7. Dai, Mian & Yotov, Yoto & Zylkin, Thomas, 2013. "On the Trade-diversion Effects of Free Trade Agreements," School of Economics Working Paper Series 2013-3, LeBow College of Business, Drexel University, revised 15 Sep 2014.
    8. Baier, Scott L. & Yotov, Yoto V. & Zylkin, Thomas, 2019. "On the widely differing effects of free trade agreements: Lessons from twenty years of trade integration," Journal of International Economics, Elsevier, vol. 116(C), pages 206-226.
    9. Delina E. Agnosteva & James E. Anderson & Yoto V. Yotov, 2014. "Intra-national Trade Costs: Measurement and Aggregation," NBER Working Papers 19872, National Bureau of Economic Research, Inc.
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    Cited by:

    1. Koopman, Robert & Hancock, John & Piermartini, Roberta & Bekkers, Eddy, 2020. "The Value of the WTO," Journal of Policy Modeling, Elsevier, vol. 42(4), pages 829-849.
    2. Emanuel Ornelas & Marcos Ritel, 2020. "The not‐so‐generalised effects of the Generalized System of Preferences," The World Economy, Wiley Blackwell, vol. 43(7), pages 1809-1840, July.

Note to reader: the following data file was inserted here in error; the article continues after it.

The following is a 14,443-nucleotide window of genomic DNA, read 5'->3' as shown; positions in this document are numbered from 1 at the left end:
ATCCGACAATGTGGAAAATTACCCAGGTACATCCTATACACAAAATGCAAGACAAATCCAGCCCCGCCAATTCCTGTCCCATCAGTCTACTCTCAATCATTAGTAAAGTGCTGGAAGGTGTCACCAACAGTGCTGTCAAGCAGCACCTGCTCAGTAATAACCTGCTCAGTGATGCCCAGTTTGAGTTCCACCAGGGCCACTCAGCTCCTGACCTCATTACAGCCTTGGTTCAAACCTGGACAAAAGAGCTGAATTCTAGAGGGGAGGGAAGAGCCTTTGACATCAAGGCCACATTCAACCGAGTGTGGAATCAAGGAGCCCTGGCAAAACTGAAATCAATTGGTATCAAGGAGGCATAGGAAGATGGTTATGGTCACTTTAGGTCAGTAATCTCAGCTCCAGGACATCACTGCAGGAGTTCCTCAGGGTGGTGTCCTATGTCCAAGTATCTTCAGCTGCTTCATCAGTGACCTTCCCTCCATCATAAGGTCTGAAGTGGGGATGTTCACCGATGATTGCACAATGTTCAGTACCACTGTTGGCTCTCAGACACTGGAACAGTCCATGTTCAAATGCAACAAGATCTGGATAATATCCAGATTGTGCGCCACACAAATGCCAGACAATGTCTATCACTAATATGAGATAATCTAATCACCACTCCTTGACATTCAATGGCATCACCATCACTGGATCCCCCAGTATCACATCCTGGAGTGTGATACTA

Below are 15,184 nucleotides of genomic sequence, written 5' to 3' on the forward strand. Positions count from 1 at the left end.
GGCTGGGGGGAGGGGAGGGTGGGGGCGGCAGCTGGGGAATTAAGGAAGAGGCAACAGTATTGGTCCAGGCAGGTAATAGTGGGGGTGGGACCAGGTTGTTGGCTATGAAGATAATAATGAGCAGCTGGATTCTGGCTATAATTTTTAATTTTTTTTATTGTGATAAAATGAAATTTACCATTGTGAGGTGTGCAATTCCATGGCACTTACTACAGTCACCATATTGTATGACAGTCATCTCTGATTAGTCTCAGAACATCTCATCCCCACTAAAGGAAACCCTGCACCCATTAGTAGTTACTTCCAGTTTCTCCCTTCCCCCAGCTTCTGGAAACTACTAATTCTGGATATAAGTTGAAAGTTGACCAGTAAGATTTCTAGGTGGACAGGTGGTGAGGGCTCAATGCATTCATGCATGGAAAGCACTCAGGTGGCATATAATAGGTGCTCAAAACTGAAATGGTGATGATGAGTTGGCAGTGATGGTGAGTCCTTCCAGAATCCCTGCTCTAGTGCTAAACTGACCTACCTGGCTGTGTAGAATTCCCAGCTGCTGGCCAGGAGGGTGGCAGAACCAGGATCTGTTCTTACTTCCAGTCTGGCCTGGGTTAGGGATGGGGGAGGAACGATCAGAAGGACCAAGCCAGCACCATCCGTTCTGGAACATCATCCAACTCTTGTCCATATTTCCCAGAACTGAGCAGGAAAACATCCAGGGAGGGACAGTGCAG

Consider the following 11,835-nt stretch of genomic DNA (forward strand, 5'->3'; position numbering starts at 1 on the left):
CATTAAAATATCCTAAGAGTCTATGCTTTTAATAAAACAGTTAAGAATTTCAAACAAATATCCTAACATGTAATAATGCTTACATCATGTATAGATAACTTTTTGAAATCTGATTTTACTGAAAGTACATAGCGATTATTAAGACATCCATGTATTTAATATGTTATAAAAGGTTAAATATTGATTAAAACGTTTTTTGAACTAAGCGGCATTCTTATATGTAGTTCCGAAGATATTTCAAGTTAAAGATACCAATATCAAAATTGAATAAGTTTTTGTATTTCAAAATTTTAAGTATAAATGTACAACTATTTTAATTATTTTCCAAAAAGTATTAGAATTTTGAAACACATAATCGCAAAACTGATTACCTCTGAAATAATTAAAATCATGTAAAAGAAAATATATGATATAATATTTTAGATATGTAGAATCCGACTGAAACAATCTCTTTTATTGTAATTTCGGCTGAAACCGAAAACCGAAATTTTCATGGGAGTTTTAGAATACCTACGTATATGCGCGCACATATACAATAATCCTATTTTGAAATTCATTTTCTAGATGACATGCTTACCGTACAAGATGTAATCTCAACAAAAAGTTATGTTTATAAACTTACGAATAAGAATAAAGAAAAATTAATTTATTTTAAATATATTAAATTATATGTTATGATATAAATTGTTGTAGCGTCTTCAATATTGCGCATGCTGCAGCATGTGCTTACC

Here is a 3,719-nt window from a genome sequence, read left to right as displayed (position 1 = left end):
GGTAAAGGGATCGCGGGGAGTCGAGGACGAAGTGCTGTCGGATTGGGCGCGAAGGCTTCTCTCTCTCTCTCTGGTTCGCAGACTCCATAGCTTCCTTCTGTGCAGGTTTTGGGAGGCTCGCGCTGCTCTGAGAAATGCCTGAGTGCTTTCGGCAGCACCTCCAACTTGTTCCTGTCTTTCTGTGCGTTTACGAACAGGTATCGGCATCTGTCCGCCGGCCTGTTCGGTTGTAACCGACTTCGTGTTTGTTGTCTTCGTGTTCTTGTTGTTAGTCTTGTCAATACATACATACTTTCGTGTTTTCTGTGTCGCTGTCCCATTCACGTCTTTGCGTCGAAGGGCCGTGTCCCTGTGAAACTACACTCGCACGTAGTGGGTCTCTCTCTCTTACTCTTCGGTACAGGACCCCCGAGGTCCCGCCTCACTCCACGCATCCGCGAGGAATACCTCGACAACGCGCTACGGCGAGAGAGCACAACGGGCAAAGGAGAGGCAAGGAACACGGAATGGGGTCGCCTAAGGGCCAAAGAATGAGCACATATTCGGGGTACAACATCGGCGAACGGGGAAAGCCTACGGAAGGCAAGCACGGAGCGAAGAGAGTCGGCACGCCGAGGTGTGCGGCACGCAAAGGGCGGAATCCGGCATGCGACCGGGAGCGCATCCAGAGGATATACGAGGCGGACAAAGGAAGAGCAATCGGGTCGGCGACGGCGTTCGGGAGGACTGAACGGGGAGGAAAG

3. Brotto, André & Jakubik, Adam & Piermartini, Roberta, 2021. "WTO accession and growth: Tang and Wei Redux," WTO Staff Working Papers ERSD-2021-1, World Trade Organization (WTO), Economic Research and Statistics Division.
    4. Tamara Gurevitch & Peter R. Herman & Farid Toubal & Yoto Yotov, 2020. "One Nation, One Language? Domestic Language Diversity, Trade and Welfare," Working Papers 2020-15, CEPII research center.
    5. Rodolfo G. Campos & Jacopo Timini & Elena Vidal, 2021. "Structural gravity and trade agreements: does the measurement of domestic trade matter?," Working Papers 2117, Banco de España.
    6. Barlow, P. & Stuckler, D., 2021. "Globalization and health policy space: Introducing the WTOhealth dataset of trade challenges to national health regulations at World Trade Organization, 1995–2016," Social Science & Medicine, Elsevier, vol. 275(C).
    7. Liam Pippinato & Simone Blanc & Teresina Mancuso & Filippo Brun, 2020. "A Sustainable Niche Market: How Does Honey Behave?," Sustainability, MDPI, Open Access Journal, vol. 12(24), pages 1-14, December.
    8. Jung, Benjamin, 2020. "The heterogeneous effects of China's accession to the world trade organization," Hohenheim Discussion Papers in Business, Economics and Social Sciences 10-2020, University of Hohenheim, Faculty of Business, Economics and Social Sciences.

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    More about this item

    Keywords

    GATT/WTO; International Trade; Domestic Sales; Structural Gravity;
    All these keywords.

    JEL classification:

    • F13 - International Economics - - Trade - - - Trade Policy; International Trade Organizations
    • F14 - International Economics - - Trade - - - Empirical Studies of Trade
    • F16 - International Economics - - Trade - - - Trade and Labor Market Interactions